Symbolic interactionism has been an important theoretical perspective in family studies since its early development in the 1920s and 1930s (LaRossa and Reitzes 1993). William Thomas and Florian Znaniecki's (1918-1920) monumental study, The Polish Peasant in Europe and America, was an early application of some of the main themes and concepts of the perspective. This study focused on the adjustments and transformations in personality and family patterns in the Polish peasant community in the course of immigration to the United States during the early 1900s. Processes of socialization, adaptation, definition formation, role-making, and self-concept development were major themes in their analysis.
Ernest Burgess, however, was the first to call for the systematic application of "processual" symbolic interactionism to family studies. He proposed that the family can be viewed as "a unity of inter-acting personalities" (Burgess 1926), a little universe of communication in which roles and selves are shaped and each personality affects every other personality. Unfortunately, few heeded Burgess's call to study the dynamic interactions of whole families (for an exception, see Hess and Handel 1959). It is impractical for most family researchers to study whole family dynamics over time. Burgess's own empirical studies mostly used conventional survey methods and measurements in studying marital adjustment (Burgess and Cottrell 1939), and reflect a more structural interactionism (i.e., emphasis on social structure rather than process) characteristic of the Iowa school.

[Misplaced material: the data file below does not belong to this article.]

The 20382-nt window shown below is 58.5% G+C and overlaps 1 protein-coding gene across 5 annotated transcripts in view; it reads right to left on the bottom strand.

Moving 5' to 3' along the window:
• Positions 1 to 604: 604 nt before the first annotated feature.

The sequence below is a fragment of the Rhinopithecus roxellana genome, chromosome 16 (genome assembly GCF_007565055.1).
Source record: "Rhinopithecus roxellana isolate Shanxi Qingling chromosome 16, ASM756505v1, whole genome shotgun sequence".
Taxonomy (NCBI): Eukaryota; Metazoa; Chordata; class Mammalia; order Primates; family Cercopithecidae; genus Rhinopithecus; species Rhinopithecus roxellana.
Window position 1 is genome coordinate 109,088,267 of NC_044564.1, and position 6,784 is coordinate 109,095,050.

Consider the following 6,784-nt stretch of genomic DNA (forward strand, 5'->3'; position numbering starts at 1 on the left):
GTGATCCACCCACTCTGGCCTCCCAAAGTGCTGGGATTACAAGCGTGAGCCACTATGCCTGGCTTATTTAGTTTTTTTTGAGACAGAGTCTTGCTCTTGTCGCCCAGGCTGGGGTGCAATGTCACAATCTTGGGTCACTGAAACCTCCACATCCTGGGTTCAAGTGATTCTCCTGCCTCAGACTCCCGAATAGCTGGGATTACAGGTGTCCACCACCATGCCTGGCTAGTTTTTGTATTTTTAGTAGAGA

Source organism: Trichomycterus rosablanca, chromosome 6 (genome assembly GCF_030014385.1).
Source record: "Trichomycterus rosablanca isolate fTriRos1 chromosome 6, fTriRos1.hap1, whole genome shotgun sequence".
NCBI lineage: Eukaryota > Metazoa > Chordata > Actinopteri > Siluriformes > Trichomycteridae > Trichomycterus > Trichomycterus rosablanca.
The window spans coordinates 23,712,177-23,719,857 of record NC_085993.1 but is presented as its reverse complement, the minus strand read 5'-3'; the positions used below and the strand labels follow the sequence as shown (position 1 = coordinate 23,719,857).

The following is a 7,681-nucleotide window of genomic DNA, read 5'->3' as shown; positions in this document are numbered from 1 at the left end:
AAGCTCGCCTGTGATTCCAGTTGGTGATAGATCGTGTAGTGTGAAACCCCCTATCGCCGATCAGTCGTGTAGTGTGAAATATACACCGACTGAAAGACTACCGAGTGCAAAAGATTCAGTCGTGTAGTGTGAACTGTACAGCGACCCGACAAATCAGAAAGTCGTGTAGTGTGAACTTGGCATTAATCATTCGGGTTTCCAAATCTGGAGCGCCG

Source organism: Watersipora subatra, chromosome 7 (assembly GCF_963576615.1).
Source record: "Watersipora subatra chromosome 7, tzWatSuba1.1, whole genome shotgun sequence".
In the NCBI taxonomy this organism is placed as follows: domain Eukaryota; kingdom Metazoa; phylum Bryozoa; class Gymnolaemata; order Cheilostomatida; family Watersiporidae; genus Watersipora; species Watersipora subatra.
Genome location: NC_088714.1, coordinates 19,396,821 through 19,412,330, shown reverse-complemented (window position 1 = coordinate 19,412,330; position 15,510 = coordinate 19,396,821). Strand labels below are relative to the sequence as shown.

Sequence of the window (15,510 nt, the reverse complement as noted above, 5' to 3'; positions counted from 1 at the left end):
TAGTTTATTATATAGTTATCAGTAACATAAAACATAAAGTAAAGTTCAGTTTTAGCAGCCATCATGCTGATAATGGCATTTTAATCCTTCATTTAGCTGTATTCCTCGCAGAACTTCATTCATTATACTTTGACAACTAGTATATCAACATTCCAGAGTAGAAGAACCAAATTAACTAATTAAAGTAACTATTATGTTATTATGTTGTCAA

Another pioneer in the symbolic interactionist approach to family research was Willard Waller (1937, 1938). Waller used qualitative methods (e.g., case studies and novels) to study family dynamics, particularly processes of interpersonal conflict, bargaining, and exploitation. His principle of least interest suggests that the person least interested in or committed to the marital or dating relationship has the most power in that relationship and frequently exploits the other. The theme of conflict and exploitation was prominent in his analysis of college dating patterns in the 1930s. Reuben Hill, who shaped much of the contemporary research on the family, reworked Waller's treatise by shifting the focus from a conflict and process orientation to a relatively ...
What is conflictionist theory and how it relates to family dynamics.